Pataki Says the Road to the Semiconductor Superhighway Points through New York

Addressed High Tech Symposium at Lake George on Monday

Contact: Vincent Reda (518) 437-4985
 

New York Governor George Pataki told more than 175 representatives of the semiconductor industry and investment world that "a large part" of the future of the semiconductor industry will take place in New York State.

Delivering the keynote lunch address for the opening day of the Albany Symposium on Global Semiconductor Issues, held at the Sagamore Hotel on Lake George, N.Y., Pataki said that New York "has in place all of the elements that support a robust semiconductor industry." He included among those strengths a "strong economic climate," a social climate with reduced violent crime, and "the workforce to get the job done."

New York's semiconductor opportunities were a recurring message on the first day of the three-day symposium, which is subtitled "A Global Semiconductor Economics Roadmap for the 300 mm and Nanotechnology Era."

Dr. John E. Kelly III, senior vice president and group executive of the IBM Technology Group, based in Hopewell Junction, N.Y., told the opening session that IBM will continue to invest in New York State and the Northeast because of "the great resources the region offers," including a skilled workforce and a government-friendly environment.

Kelly also said, "The challenges presenting themselves to the industry today demand collaboration between industry, universities and government . . . We've had a great history of partnership and a network to work with in New York State. Especially noteworthy has been our investment of $100 million worth of equipment, software, services and technology licenses with the University at Albany."

IBM's gift to UAlbany of $100 million this year will help create a $300 million New York Center for Excellence in Nanoelectronics, which will house the world's first university-based 300 mm chip fabrication facility. As with UAlbany's current 200-mm chip fab facility, plannes believe the 300-mm facility will attract semiconductor research while helping to educate and train workforce for the industry. Gov. Pataki backed IBM's gift for the Center with a $50 million development grant from the state.

Kelly, in assessing the overall semiconductor industry, said that microelectronics firms must continue to invest heavily in R & D "if they want to continue to drive technological breakthroughs in the next two to three years."

George Scalise, president of the Semiconductor Industry Association, the leading trade group representing the microchip manufacturing industry, agreed, saying that "the current economic downturn in the semiconductor industry is largely an inventory correction and also a response to over-investment." He predicted that the industry would begin to see sequential in the quarter beginning in December, "but growth will less robust."

Scalise called for a number of steps that industry and government could take to renew semiconductor competitiveness. The first was to increase the amount of money the federal government invests in basic university research. He noted that government spending on Research and development as a percentage of the budget has been reduced by 60 percent since 1992.

"We need to get research spending by government back on track," said Scalise. "If that does not occur, the seed-to-corn for all of the technology we enjoy today will not be available in the next generation."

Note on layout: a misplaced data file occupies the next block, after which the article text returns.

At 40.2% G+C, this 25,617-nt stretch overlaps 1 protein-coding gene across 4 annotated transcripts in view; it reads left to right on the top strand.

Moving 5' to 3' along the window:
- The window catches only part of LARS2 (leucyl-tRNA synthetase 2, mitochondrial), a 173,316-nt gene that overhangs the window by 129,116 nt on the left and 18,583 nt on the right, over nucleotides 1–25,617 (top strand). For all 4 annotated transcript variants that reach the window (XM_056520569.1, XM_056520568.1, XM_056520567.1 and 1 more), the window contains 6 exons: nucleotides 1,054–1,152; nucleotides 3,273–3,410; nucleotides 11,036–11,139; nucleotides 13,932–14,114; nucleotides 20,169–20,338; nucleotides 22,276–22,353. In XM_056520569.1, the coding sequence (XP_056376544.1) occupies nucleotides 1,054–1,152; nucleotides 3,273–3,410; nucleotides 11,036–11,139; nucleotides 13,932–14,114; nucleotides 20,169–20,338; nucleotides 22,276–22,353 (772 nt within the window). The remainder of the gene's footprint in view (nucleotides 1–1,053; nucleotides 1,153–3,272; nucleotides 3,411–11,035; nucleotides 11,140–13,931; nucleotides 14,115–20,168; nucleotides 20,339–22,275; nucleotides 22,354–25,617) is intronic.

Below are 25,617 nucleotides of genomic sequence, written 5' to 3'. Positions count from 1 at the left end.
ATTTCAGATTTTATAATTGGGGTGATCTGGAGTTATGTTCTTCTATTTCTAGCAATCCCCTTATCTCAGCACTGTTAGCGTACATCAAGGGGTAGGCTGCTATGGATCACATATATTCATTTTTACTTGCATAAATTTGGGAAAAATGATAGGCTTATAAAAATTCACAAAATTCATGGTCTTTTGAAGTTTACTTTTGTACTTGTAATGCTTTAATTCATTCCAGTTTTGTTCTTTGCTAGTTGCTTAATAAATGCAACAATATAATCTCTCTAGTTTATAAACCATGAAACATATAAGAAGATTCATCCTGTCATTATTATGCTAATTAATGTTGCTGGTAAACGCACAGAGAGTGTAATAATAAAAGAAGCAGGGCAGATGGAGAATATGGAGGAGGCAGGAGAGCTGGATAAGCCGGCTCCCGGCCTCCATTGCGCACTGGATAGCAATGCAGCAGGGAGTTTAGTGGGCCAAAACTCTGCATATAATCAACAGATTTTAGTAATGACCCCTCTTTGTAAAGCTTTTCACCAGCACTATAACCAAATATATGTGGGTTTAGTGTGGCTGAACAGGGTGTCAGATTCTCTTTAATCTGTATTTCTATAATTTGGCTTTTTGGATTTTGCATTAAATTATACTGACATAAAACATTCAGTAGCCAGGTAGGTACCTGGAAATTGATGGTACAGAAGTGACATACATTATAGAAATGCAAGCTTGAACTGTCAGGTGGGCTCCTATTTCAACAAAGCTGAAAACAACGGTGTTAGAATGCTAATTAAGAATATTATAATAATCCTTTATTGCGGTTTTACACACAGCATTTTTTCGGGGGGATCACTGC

His second suggestion was to provide education and incentives for students to pursue engineering degrees. "The number of electrical engineering degrees being produced in this country is far too low to sustain technological innovation," said Scalise.

Thirdly, he said that the U.S. needs to change immigration laws to encourage masters and doctoral students in technology-related fields to remain in this country.

Scalise also noted the impact of the microchip industry upon New York State. "New York has 339,131 I.T. (information technology) jobs statewide, many in the chip industry; and NY is number three behind California and Texas in semiconductor jobs." He also noted that the average I.T. worker's salary in New York is $64,000 - 53% higher than the average of other higher sector workers.

Governor Pataki said that innovative partnerships among the state, research universities and industry were proving successful at refueling the semiconductor industry in New York. He called the $1 billion STAR program, which had funded technology projects at UAlbany, the State Universities of Buffalo and Stony Brook, and the University of Rochester, as "the most exciting technology investment program that the state has initiated in recent years.

"We are committed to the future of the semiconductor industry occurring in New York State," said the Governor.

Dale Jorgenson, economist from Harvard University, rephrased the issue confronting the conference in his talk. "There is a raging debate among economists about the future performance of the semiconductor industry," he said, "with optimists inserting that improvement in U.S. economic performance is still sustainable and a permanent feature of the economic landscape."

While Jorgenson noted that pessimists believe that the boom of the semiconductor industry in the late 1990s was a bubble that has burst, his own view is "that while the boom of the late 1990s was not sustainable, rapid advances in semiconductor technology will continue to drive prices downward.

"The question is, how fast will that technology develop?" The answer depends on the productivity of the industry."

The conference will address that very issue in its four separate sessions on Tuesday and Wednesday.

For more University at Albany information, visit our World Wide Web site at http://www.albany.edu.

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September 11, 2001

 


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